Saturday, 14 December 2013

English and Welsh women are eight times more likely to abort a baby with Down’s syndrome than Irish women

If you have Down’s syndrome and your mother lives in Ireland then your chances of making it to birth are considerably greater than if you have the misfortune to be conceived in England or Wales.

English and Welsh women are 7.6 times more likely than Irish women to have an abortion for a baby with Down’s Syndrome, 6 times more likely to have an abortion for Edward’s syndrome and 4 times more likely to have one for Patau’s syndrome.

Furthermore the Irish birth rate for Down’s syndrome babies is about twice that for England and Wales.

The way these figures are derived is explained below. The calculations are not simple as many babies with all these conditions are not diagnosed until after birth.

Some of the most common congenital abnormalities accounting for abortions in England and Wales are ‘trisomies’, in which there are three copies of one particular chromosome rather than two.

The most common trisomies are Down's syndrome (trisomy 21), Edwards’ syndrome (18) and Patau syndrome (13). People with DS now have an average life expectancy of between 50 and 60 but those with ES and PS will all die in early childhood.

The National Down Syndrome Cytogenetic Register (NDSCR) was set up on 1 January 1989 and holds anonymous data from all clinical cytogenetic laboratories in England and Wales of cases of DS, ES and PS diagnosed before or after birth.

Its 2011 annual report was published in February 2013 and is available here

It shows that in 2011 there were 931 abortions for Down’s syndrome, 370 for Edward’s syndrome and 139 for Patau’s syndrome.

In the same year there were an estimated 725 babies born with Down’s syndrome accounting for approximately 1 in 1,000 live births.

How do these numbers compare with Ireland where abortion for fetal disability is currently illegal?

We know from Department of Health Statistics that 4,149 women with Irish addresses had abortions in Britain in 2011 as against 189,000 abortions that year involving women from England and Wales.

Just under 4.6 million lived in the Republic of Ireland in 2011 as against 56 million in England and Wales. So if Irish women were having abortions at the same rate as English and Scottish women there would be not 4,149 a year but over 15,500 (there were 723,913 births in England and Wales in 2011 and 74,377 in Ireland).

But what about babies with trisomy 13, 18 or 21?

According to the Department of Health Ground E abortions (those for fetal abnormality) for the years 2007 to 2011 were 27, 29, 42, 68 and 51 respectively – a total of 217.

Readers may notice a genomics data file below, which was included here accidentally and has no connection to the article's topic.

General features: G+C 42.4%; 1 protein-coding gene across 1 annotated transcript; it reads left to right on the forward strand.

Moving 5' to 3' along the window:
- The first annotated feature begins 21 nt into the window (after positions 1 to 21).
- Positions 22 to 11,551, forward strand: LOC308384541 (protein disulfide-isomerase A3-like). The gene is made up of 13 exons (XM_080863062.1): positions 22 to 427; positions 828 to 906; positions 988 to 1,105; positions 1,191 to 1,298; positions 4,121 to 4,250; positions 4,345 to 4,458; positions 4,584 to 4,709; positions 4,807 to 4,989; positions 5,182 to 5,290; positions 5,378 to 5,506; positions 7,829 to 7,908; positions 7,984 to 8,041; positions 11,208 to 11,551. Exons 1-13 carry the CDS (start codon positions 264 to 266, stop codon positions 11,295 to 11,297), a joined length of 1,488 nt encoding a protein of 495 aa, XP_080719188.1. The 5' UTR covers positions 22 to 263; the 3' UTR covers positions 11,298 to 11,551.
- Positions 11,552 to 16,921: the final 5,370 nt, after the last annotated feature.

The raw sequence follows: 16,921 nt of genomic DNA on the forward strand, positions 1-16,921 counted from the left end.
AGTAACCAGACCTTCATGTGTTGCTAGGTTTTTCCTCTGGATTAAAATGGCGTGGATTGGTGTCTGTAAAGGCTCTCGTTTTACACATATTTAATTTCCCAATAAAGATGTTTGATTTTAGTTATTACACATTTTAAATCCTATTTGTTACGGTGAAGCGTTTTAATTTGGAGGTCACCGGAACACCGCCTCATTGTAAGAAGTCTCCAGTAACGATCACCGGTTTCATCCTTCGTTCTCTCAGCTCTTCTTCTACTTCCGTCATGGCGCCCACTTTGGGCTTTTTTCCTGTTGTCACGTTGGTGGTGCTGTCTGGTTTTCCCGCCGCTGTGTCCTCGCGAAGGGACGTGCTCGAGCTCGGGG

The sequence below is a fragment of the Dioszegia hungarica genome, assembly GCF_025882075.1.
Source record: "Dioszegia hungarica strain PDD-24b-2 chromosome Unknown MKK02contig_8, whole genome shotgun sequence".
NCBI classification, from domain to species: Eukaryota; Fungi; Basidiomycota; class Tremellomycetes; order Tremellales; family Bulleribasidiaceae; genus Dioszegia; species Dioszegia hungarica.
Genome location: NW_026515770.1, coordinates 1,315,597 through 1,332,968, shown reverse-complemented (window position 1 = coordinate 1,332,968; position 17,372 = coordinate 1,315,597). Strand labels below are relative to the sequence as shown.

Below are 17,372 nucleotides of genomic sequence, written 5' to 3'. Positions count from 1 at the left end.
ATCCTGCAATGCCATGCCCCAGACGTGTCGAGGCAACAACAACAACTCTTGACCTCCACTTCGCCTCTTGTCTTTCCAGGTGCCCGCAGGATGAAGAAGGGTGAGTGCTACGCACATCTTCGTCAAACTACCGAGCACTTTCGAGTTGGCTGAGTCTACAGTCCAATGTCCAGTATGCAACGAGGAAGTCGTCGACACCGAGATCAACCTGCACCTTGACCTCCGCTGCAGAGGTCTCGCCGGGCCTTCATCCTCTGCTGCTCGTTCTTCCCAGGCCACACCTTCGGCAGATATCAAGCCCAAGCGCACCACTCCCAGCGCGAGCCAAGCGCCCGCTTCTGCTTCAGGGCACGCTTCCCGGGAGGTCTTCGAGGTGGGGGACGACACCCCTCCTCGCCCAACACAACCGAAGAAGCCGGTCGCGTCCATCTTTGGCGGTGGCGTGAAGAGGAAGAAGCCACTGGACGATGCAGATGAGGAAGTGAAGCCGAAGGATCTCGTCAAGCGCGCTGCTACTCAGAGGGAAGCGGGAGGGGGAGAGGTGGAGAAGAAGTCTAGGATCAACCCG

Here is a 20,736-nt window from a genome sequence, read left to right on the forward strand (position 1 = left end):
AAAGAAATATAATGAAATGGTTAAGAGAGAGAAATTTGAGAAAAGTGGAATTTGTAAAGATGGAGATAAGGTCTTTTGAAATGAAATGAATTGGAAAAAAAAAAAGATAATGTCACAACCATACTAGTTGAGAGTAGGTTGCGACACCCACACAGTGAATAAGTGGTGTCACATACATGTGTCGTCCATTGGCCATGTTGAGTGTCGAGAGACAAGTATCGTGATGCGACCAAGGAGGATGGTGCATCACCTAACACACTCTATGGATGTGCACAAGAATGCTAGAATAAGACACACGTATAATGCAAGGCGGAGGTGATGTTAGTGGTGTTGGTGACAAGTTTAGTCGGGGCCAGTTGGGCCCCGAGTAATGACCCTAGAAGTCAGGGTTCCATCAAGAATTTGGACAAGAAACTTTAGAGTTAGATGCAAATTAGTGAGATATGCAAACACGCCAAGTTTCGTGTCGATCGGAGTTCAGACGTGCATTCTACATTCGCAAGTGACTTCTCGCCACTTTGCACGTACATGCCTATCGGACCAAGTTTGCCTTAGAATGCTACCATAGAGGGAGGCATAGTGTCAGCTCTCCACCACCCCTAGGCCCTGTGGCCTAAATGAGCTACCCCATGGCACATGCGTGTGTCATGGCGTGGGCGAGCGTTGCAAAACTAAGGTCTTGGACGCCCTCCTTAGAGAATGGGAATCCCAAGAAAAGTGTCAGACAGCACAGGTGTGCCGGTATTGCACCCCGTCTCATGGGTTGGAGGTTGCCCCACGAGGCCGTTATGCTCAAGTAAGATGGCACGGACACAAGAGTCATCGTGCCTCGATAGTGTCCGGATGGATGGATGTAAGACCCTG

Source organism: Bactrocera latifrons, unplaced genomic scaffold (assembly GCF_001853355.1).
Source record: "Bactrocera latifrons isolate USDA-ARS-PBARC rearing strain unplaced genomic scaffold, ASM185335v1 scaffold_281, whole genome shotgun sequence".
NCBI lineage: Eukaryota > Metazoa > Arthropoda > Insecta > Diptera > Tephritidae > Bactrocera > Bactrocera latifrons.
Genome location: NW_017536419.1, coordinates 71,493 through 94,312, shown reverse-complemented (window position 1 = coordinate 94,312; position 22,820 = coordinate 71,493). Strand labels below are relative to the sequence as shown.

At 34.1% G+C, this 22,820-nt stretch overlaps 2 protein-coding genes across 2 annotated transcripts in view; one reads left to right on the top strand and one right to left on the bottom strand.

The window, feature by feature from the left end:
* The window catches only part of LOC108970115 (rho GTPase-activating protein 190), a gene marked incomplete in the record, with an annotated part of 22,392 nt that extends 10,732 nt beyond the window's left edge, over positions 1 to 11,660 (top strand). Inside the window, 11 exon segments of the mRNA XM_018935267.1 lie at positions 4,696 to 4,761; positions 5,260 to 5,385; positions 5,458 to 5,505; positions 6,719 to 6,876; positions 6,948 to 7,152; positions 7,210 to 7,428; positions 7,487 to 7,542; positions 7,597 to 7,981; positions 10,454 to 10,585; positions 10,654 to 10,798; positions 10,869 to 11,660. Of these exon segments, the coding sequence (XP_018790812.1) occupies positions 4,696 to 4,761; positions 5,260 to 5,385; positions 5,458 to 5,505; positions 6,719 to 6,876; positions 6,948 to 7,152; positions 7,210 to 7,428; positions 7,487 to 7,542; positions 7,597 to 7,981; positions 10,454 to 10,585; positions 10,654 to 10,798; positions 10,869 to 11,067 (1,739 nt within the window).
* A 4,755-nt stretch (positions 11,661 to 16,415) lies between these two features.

Of this 217, the totals for DS, ES and PS were 48, 24 and 17 – or an average of 10, 5 and 3 per year respectively. 

Now for argument’s sake let’s assume the following:

1. Babies with DS, ES and PS are conceived with same frequency in Ireland, England and Wales (not unreasonable unless mothers are much older and therefore risk higher in England).

2. Babies with DS, ES and PS are diagnosed with the same frequency in Ireland, England and Wales (reasonable given the similar technology).

3. No abortions for any of these conditions take place in Ireland (as it is illegal).

4. All abortions on Irish babies with these conditions take place in England and Wales (as this is their nearest legal port of call).

5. The Department of Health statistics for abortions on babies with DS, ES and PS are accurate (although see comparison with NDSCR figures here).

If abortions on Irish babies with DS, ES and OS were occurring at the same rates as English and Welsh babies with these conditions we would expect not 10, 5 and 3 abortions per year (for DS, ES and PS) but rather 76, 30 and 11 (figures obtained by multiplying E/W figures of 931, 370 and 139 above by 4.6 and dividing by 56 to correct for population).

In other words English and Welsh women are 7.6 times more likely than Irish women to have an abortion for a baby with Down’s Syndrome, 6 times more likely to have an abortion for Edward’s syndrome and 4 times more likely to have one for Patau’s syndrome.

There are currently 60,000 people living with Down’s syndrome in England and Wales and 5,000 in Ireland – roughly similar if we correct for population size.

But whereas 120 babies are born with Down’s syndrome in Ireland every year the equivalent figure for England and Wales is 725 – about half the corrected Irish birth numbers of 1,460.

Discussion of the results and the derivation of the numbers is most welcome. 

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